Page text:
Euro zone inflation unexpectedly steady in August but core drops © Reuters. FILE PHOTO: Signs reading “Prices cut” are seen on shelves at a supermarket in Nice, France, June 15, 2023. REUTERS/Eric Gaillard/File Photo

FRANKFURT (Reuters) – Euro zone inflation held steady this month but underlying price growth fell as expected, a mixed picture that complicates life for the European Central Bank as it weighs the merits of a pause in rate hikes in the face of a visible slowdown in growth.

Overall inflation in the 20 countries sharing the euro was unchanged at 5.3% in August, defying expectations for a drop to 5.1%, Eurostat data showed on Thursday. But a key underlying measure that filters out volatile food and energy prices eased as expected to 5.3% from July’s 5.5%.

The ECB has raised rates at each of its meetings over the past 13 months, from deep in negative territory to a more than two-decade high, but policymakers are now debating whether to pause or move once again, likely for the last time, on Sept. 14.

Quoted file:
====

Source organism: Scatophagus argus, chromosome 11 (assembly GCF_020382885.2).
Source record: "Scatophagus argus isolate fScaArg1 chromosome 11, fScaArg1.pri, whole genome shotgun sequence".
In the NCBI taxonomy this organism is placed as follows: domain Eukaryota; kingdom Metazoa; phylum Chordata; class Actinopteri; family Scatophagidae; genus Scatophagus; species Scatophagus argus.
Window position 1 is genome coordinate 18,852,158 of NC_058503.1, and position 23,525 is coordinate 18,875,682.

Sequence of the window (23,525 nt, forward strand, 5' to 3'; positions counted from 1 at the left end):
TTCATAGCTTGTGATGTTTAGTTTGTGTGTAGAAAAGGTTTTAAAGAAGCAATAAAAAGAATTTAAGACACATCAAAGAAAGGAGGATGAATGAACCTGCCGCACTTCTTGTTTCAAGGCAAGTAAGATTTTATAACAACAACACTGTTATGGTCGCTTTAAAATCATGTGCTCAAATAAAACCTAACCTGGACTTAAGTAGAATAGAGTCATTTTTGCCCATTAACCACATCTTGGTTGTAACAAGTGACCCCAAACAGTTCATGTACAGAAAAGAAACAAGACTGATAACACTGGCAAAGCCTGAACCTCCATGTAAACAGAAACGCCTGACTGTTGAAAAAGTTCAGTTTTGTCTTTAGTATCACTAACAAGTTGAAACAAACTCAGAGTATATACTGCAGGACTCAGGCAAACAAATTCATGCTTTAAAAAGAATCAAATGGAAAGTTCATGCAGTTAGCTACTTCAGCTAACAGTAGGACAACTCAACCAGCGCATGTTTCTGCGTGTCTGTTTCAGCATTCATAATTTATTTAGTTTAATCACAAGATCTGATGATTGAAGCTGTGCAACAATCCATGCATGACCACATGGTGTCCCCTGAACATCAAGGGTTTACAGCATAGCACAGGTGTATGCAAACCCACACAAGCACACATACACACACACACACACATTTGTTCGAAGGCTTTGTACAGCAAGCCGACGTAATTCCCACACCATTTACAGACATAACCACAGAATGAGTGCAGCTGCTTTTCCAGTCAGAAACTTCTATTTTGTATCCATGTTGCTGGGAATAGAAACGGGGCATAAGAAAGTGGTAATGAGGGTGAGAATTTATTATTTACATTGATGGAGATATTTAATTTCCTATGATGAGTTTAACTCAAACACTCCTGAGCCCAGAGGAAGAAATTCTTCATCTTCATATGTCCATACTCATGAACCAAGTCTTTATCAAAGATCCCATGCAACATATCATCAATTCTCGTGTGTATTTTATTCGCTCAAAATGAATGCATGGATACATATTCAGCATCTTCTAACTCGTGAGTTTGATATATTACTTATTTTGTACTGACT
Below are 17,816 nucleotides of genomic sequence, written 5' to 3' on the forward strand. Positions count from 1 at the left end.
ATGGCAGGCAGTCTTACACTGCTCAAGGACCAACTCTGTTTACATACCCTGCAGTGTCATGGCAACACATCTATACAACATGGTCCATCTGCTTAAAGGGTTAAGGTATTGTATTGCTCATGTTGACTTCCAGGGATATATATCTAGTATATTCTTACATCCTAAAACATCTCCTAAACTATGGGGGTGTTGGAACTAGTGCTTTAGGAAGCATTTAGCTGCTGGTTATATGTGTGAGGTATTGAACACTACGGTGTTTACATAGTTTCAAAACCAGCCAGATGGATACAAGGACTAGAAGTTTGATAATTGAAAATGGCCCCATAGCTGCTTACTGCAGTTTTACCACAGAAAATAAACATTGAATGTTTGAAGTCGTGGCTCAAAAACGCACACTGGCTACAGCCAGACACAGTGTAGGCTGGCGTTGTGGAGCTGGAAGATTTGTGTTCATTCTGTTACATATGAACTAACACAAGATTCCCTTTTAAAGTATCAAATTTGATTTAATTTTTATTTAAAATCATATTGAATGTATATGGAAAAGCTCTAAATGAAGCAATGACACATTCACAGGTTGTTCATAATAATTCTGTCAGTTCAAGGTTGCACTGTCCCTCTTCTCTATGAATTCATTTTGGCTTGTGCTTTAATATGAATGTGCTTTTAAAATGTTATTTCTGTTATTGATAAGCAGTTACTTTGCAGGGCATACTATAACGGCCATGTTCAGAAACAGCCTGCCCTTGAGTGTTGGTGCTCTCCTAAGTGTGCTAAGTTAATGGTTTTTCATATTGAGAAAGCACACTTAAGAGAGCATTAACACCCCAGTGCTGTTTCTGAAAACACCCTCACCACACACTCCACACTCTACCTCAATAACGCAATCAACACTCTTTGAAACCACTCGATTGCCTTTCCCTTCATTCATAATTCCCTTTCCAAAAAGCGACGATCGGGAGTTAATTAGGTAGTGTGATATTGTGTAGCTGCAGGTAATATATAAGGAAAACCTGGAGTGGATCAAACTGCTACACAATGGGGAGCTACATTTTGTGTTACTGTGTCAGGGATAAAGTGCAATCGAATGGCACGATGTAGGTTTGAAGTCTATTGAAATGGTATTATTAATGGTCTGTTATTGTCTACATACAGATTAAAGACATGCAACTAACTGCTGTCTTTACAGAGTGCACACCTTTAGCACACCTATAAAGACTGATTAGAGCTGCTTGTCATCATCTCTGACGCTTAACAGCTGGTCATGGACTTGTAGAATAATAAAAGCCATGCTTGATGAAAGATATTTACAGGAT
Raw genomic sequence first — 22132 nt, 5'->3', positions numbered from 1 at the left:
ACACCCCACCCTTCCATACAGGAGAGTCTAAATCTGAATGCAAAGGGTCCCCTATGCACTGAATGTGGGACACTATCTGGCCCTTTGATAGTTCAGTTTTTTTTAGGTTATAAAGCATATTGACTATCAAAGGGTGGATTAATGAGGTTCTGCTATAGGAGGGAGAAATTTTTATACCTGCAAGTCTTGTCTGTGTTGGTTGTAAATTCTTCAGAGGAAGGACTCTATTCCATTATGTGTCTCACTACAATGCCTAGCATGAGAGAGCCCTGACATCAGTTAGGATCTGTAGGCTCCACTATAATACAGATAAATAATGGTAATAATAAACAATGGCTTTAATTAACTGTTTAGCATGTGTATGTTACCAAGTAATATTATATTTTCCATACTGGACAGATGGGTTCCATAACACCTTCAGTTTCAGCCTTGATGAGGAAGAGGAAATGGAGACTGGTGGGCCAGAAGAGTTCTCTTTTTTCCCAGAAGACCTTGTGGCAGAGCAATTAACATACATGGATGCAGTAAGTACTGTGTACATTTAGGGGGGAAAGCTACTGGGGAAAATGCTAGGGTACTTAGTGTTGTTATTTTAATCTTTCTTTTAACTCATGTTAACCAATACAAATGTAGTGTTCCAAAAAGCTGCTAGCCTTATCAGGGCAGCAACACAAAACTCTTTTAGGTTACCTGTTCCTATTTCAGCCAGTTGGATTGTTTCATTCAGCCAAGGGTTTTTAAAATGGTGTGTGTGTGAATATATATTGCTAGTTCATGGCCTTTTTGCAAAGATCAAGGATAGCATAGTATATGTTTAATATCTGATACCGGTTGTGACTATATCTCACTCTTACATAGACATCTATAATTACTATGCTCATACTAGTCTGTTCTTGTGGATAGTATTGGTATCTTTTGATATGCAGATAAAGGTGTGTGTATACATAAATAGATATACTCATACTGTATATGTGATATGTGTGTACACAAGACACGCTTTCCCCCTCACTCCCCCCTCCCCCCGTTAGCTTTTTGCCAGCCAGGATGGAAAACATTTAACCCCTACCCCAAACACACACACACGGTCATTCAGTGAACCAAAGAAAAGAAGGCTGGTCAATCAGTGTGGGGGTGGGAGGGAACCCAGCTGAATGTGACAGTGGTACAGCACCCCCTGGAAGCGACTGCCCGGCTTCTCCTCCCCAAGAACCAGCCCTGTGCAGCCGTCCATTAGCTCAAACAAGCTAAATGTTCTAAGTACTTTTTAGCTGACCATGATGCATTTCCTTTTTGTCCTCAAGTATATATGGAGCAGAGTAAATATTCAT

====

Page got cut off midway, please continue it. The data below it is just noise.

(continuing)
Part of their concern is that growth is now fading quickly and the bloc’s economy, which has stagnated over the past three quarters, could even slip into recession, with little to drive a rebound.

Some argue that such a slowdown is actually desirable, especially if this were to shake out an especially tight labour market, because underlying price pressures are far too high and could get inflation stuck at above the ECB’s 2% target.

Indeed, closely watched services inflation barely eased in August, with the rate at 5.5% versus 5.6% a month earlier. Price growth for non-energy industrial goods, another measure watched by the ECB, slowed to 4.8% from 5%.

Processed food inflation meanwhile eased to 10.4% from 11.3%. with energy prices down 3.3% after a 6.1% fall a month earlier.

Some policymakers are likely to argue that a tight labour market, as evidenced by rapid services inflation, will make further progress difficult because a record-low jobless rate – 6.4% in July – will translate into wage pressures.

Firms struggled to rehire workers after the pandemic, so many are now choosing to “hoard” labour in anticipation of better times. They also have the cash to maintain employment because firms took advantage of inflation to jack up prices more than costs to boost their margins.

But that could keep wage growth relatively fast, a key reason why inflation is not seen returning to 2% until late 2025, a timeframe some policymakers consider too late.

The ECB next meets on Sept. 14 and markets are split over what it will do, with odds now skewed toward a pause and one last hike later in the year before cuts from mid-2024.

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